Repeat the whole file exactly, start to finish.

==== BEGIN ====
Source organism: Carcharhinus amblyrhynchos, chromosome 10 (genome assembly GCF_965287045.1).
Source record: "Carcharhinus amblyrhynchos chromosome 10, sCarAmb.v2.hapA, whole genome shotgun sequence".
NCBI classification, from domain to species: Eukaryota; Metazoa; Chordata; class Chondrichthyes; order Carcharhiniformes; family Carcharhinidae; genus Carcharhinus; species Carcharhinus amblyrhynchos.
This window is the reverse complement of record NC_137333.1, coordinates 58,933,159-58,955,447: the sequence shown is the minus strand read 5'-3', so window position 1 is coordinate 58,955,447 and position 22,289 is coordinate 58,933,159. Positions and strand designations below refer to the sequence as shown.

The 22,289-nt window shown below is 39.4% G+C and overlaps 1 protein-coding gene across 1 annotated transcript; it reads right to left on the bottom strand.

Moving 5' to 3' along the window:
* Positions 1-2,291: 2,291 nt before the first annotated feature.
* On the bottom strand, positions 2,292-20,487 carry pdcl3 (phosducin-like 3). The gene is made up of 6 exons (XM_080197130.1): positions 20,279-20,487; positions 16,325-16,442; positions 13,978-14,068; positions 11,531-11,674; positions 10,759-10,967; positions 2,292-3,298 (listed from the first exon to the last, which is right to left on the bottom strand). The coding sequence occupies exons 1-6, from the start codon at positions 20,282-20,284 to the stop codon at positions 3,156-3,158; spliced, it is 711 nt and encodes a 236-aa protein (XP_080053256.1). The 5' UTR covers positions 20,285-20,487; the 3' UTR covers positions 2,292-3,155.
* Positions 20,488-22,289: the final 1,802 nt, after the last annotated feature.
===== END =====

Source organism: Carcharhinus amblyrhynchos, chromosome 10 (genome assembly GCF_965287045.1).
Source record: "Carcharhinus amblyrhynchos chromosome 10, sCarAmb.v2.hapA, whole genome shotgun sequence".
NCBI classification, from domain to species: Eukaryota; Metazoa; Chordata; class Chondrichthyes; order Carcharhiniformes; family Carcharhinidae; genus Carcharhinus; species Carcharhinus amblyrhynchos.
This window is the reverse complement of record NC_137333.1, coordinates 58,933,159-58,955,447: the sequence shown is the minus strand read 5'-3', so window position 1 is coordinate 58,955,447 and position 22,289 is coordinate 58,933,159. Positions and strand designations below refer to the sequence as shown.

The 22,289-nt window shown below is 39.4% G+C and overlaps 1 protein-coding gene across 1 annotated transcript; it reads right to left on the bottom strand.

Moving 5' to 3' along the window:
* Positions 1-2,291: 2,291 nt before the first annotated feature.
* On the bottom strand, positions 2,292-20,487 carry pdcl3 (phosducin-like 3). The gene is made up of 6 exons (XM_080197130.1): positions 20,279-20,487; positions 16,325-16,442; positions 13,978-14,068; positions 11,531-11,674; positions 10,759-10,967; positions 2,292-3,298 (listed from the first exon to the last, which is right to left on the bottom strand). The coding sequence occupies exons 1-6, from the start codon at positions 20,282-20,284 to the stop codon at positions 3,156-3,158; spliced, it is 711 nt and encodes a 236-aa protein (XP_080053256.1). The 5' UTR covers positions 20,285-20,487; the 3' UTR covers positions 2,292-3,155.
* Positions 20,488-22,289: the final 1,802 nt, after the last annotated feature.